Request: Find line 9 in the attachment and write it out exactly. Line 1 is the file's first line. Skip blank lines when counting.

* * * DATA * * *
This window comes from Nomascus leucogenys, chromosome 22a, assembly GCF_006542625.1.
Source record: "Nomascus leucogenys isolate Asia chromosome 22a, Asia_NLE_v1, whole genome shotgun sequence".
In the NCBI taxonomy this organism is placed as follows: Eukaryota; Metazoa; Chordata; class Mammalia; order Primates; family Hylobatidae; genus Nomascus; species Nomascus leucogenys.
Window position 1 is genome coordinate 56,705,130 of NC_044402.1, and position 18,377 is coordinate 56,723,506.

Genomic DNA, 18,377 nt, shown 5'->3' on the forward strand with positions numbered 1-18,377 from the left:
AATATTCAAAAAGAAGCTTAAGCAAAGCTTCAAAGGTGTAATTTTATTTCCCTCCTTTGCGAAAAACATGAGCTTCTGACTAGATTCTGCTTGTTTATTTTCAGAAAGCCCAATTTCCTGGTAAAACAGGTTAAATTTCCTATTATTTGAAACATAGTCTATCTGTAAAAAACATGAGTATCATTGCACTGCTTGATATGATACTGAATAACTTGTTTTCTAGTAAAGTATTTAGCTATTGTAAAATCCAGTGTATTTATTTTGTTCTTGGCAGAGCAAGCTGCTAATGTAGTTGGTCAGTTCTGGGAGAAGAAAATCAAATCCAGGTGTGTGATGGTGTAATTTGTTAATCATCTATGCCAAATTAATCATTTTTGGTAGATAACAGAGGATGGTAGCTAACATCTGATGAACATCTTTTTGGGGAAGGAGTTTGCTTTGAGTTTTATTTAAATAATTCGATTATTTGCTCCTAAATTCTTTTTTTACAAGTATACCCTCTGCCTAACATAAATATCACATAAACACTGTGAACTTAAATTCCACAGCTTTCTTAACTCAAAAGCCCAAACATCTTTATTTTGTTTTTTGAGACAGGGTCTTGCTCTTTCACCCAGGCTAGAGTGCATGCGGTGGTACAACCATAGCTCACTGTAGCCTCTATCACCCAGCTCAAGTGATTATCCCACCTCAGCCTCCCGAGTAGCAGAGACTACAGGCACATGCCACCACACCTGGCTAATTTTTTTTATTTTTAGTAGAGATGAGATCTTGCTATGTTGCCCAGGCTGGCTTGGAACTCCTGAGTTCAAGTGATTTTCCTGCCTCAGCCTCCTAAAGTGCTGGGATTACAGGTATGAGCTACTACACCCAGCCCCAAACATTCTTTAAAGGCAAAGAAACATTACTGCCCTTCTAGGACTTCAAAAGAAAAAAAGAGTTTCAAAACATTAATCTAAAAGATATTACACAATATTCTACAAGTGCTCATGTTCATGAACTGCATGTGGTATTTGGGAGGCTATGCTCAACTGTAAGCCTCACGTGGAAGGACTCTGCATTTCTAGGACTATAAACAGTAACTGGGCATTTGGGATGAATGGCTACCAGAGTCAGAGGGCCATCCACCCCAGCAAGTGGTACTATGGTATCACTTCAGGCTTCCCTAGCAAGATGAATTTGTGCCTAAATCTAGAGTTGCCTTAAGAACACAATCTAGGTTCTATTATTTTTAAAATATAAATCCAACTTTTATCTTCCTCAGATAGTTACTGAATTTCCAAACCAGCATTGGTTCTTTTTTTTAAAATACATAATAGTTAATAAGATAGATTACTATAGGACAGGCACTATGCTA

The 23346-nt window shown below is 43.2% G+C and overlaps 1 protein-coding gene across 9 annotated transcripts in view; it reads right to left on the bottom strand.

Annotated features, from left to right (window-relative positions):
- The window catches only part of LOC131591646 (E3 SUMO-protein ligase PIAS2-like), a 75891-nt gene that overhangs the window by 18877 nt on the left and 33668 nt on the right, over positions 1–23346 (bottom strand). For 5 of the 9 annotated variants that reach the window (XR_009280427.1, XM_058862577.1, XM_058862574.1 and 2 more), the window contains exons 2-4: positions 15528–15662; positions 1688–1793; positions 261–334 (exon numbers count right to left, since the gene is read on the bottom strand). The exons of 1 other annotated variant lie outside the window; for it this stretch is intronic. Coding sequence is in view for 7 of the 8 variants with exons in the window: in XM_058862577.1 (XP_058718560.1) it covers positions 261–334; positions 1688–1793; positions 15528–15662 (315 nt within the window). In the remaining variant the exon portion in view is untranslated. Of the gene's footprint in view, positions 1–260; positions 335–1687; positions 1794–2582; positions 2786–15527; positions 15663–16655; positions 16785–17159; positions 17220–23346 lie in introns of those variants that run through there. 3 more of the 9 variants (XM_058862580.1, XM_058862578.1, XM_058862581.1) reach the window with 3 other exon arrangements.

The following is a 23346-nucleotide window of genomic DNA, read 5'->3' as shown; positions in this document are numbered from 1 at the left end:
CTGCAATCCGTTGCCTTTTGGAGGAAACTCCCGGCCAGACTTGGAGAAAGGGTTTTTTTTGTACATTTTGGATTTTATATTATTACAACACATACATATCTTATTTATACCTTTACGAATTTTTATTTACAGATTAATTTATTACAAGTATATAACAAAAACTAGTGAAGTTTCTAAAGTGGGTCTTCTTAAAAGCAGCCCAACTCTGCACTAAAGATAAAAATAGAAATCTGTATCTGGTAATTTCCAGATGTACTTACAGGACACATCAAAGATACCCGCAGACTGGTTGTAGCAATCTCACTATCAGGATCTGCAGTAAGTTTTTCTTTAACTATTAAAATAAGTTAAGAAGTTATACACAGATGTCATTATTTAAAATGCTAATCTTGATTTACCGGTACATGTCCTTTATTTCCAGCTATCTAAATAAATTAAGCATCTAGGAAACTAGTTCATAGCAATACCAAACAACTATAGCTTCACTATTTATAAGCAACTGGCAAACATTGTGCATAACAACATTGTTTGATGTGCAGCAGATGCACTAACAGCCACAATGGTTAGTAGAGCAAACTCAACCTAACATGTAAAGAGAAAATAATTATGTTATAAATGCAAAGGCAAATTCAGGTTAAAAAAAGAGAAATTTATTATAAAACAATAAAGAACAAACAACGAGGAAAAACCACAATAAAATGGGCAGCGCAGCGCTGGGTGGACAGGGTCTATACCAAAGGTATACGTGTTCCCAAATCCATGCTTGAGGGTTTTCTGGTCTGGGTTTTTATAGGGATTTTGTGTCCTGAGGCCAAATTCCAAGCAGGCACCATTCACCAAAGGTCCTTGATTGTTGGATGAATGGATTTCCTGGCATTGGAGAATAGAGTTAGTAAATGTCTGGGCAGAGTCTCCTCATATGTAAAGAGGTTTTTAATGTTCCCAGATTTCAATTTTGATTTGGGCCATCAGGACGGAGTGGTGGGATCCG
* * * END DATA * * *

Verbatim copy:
- The window catches only part of LOC131591646 (E3 SUMO-protein ligase PIAS2-like), a 75891-nt gene that overhangs the window by 18877 nt on the left and 33668 nt on the right, over positions 1–23346 (bottom strand). For 5 of the 9 annotated variants that reach the window (XR_009280427.1, XM_058862577.1, XM_058862574.1 and 2 more), the window contains exons 2-4: positions 15528–15662; positions 1688–1793; positions 261–334 (exon numbers count right to left, since the gene is read on the bottom strand). The exons of 1 other annotated variant lie outside the window; for it this stretch is intronic. Coding sequence is in view for 7 of the 8 variants with exons in the window: in XM_058862577.1 (XP_058718560.1) it covers positions 261–334; positions 1688–1793; positions 15528–15662 (315 nt within the window). In the remaining variant the exon portion in view is untranslated. Of the gene's footprint in view, positions 1–260; positions 335–1687; positions 1794–2582; positions 2786–15527; positions 15663–16655; positions 16785–17159; positions 17220–23346 lie in introns of those variants that run through there. 3 more of the 9 variants (XM_058862580.1, XM_058862578.1, XM_058862581.1) reach the window with 3 other exon arrangements.